Large-scale campaigns from the government and NGOs have successfully heightened awareness about the risks of migration—especially the possibility of being roped into human trafficking networks—even among many rural communities in Nepal. Government-led interventions to actually curb trafficking, however, have been too small-scale to be effective.
And in a country with few economic opportunities, many people can still be talked into trying their luck abroad. Typically, agrarian distress plays a role in making Nepal’s mountain communities particularly vulnerable to trafficking. According to the SSB, employment middlemen, known as dalals in Nepali and Hindi, recruit heavily during the pre-harvest months of June to August, when families are in dire need of money and food.
The government of Prime Minister Khadga Prasad Sharma Oli, also known as K.P. Oli, came to power earlier this year on the strength of a platform that emphasized the need for domestic growth and development, and at least moderate growth is expected in the immediate future. Yet as the stories of women and girls helped by groups like Maiti Nepal make clear, the pull of work in other countries remains strong, so trafficking still flourishes.
Chasing the Good Life Abroad
India is not the final destination of all Nepalese trafficking victims. Women and girls have been rescued from a host of countries beyond South Asia, including Hong Kong, Malaysia, China and Russia, according to NGOs and government officials. India has agreements for visa-free or visa-on-arrival travel to 59 countries, making travel outside the region that much easier.
Most Nepalese trafficking victims, though, remain in India. In the country’s red-light areas, from New Delhi to Mumbai, they are prized for what clients describe as their youthful appearance; many even believe they act as protection against sexually transmitted diseases.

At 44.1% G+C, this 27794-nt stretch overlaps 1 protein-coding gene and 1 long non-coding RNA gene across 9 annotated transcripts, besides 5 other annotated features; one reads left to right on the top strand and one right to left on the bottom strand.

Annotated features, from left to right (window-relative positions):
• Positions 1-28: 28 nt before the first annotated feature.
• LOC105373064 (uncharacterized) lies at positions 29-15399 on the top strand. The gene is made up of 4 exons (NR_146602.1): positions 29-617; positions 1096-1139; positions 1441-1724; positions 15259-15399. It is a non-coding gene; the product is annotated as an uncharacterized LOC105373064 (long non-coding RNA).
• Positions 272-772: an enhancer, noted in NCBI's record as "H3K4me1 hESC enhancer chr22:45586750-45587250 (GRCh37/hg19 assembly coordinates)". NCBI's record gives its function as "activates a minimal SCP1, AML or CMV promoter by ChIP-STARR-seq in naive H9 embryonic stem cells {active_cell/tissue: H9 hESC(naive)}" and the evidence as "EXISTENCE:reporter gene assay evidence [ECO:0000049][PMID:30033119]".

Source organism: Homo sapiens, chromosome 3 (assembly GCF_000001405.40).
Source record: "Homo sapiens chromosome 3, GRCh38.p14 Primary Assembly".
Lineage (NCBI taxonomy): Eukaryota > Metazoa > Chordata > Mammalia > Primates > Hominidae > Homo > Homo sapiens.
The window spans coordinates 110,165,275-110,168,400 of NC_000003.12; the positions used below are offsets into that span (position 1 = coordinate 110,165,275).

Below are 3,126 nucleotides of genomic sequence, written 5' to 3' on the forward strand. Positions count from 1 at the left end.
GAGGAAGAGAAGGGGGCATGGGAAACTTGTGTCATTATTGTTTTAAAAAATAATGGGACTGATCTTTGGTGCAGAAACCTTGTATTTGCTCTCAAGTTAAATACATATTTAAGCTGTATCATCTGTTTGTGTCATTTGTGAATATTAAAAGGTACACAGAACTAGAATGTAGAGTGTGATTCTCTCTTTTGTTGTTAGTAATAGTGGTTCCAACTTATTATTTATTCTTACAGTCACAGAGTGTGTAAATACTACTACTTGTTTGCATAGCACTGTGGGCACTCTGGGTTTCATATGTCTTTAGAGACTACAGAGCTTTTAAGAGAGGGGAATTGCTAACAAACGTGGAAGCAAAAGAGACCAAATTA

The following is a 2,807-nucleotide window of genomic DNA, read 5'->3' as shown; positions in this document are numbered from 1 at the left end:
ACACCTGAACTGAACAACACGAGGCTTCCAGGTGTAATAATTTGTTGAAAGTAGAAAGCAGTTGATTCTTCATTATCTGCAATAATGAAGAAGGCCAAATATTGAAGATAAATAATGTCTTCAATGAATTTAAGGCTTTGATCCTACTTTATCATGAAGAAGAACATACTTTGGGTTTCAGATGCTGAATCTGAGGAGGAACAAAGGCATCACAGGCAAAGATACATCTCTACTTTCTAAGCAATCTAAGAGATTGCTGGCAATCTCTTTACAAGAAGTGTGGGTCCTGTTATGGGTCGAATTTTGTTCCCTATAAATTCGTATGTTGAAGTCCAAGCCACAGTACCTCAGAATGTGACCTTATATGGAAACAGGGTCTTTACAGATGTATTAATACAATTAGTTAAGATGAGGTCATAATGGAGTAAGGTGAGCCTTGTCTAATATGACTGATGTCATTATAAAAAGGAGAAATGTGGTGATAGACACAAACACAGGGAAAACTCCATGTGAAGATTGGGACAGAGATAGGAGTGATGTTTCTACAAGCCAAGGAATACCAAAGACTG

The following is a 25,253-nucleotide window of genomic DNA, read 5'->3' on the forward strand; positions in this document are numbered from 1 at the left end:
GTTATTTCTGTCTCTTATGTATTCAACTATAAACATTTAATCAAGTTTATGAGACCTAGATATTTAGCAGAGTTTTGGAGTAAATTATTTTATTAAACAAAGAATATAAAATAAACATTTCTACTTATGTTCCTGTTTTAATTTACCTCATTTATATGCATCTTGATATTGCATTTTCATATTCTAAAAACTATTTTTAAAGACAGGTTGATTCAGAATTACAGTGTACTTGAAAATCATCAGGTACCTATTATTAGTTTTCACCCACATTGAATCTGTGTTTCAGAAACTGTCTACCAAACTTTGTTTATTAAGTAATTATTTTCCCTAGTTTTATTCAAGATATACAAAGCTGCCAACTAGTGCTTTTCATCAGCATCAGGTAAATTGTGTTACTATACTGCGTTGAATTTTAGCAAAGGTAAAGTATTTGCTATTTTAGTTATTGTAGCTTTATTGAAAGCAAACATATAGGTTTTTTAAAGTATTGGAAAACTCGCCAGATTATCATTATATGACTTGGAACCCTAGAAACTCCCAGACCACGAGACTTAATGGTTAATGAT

In New Delhi, on a road named Swami Shraddhanand Marg, more than 70 brothels line a stretch of about two and half miles—one of the country’s most notorious red-light districts. The road, still known to many as GB Road, a name that dates back to the colonial era, is a hodgepodge of broken cobblestone, overflowing drains and windows with drooping wooden shutters.
During a recent visit to the district, Ritumoni Das, a volunteer aid worker and co-founder of the NGO Kat-Katha, which works with sex workers and their children on GB Road, walked up the narrow, steep staircase of one of the brothels. Though it was broad daylight outside, inside the lighting was weak.
“In many of these establishments, women are treated as slaves almost,” Ritumoni said. “They receive little or no pay.”
Mumbai, India, Aug. 23, 2010 (AP photo by Rafiq Maqbool).
According to Ritumoni, there are more than 3,000 sex workers on GB Road. Among them are between 400 and 500 Nepalese women, the majority of whom work out of the brothel that she was about to enter.
She passed through a small hallway and climbed another narrow staircase that led to a large foyer where dozens of sex workers were waiting for clients. Rooms divided by curtains lined one side of the foyer. They were much like the changing rooms in a clothing store, except that they contained rumpled beds.
An older man was asleep in a bed in an adjacent room. He is what many of the sex workers call a “minder,” meaning a manager of the bouncers who guard the doors to the brothels and who also keep track of the money changing hands.
A Nepalese woman in her mid-30s entered and sat down to talk to Ritumoni. Asma has been a sex worker on GB Road for more than 15 years. She left her home village in the mountainous Sindhupalchok district, close to Kathmandu, after a messy divorce ostracized her from her family. She said the decision to take up sex work was hers and hers alone.
But she stressed that nothing had prepared her for the extreme exploitation she would face. After crossing the border into India, she traveled first to Gujarat, in the west of the country, and then south to the city of Pune.
“In both places, the conditions were very exploitative,” she said. “The payment was very bad, and we could not move freely. Then, after my owner got arrested one day, I heard that I could make more money in Delhi. So I went there on my own.”
Day after day, sex workers on GB Road—both those who chose to go there and those who were trafficked—face an array of dangers. Though state health workers and NGOs frequently make HIV testing available, other diseases, such as tuberculosis, go largely unchecked. And despite the abundance of free condoms, some clients insist on unprotected sex. Others come to the district specifically looking for sex with minors.
Asma says many of the Nepalese women she knows on GB Road also come from Sindhupalchok, which was hit hard by the 2015 earthquake. A surprising number, she says, are from the Melamchi municipality, which is where her home village is located.[ SPECIAL OFFER: Get your FREE copy of our in-depth report on Resilience in the Face of the Coronavirus Pandemic. ]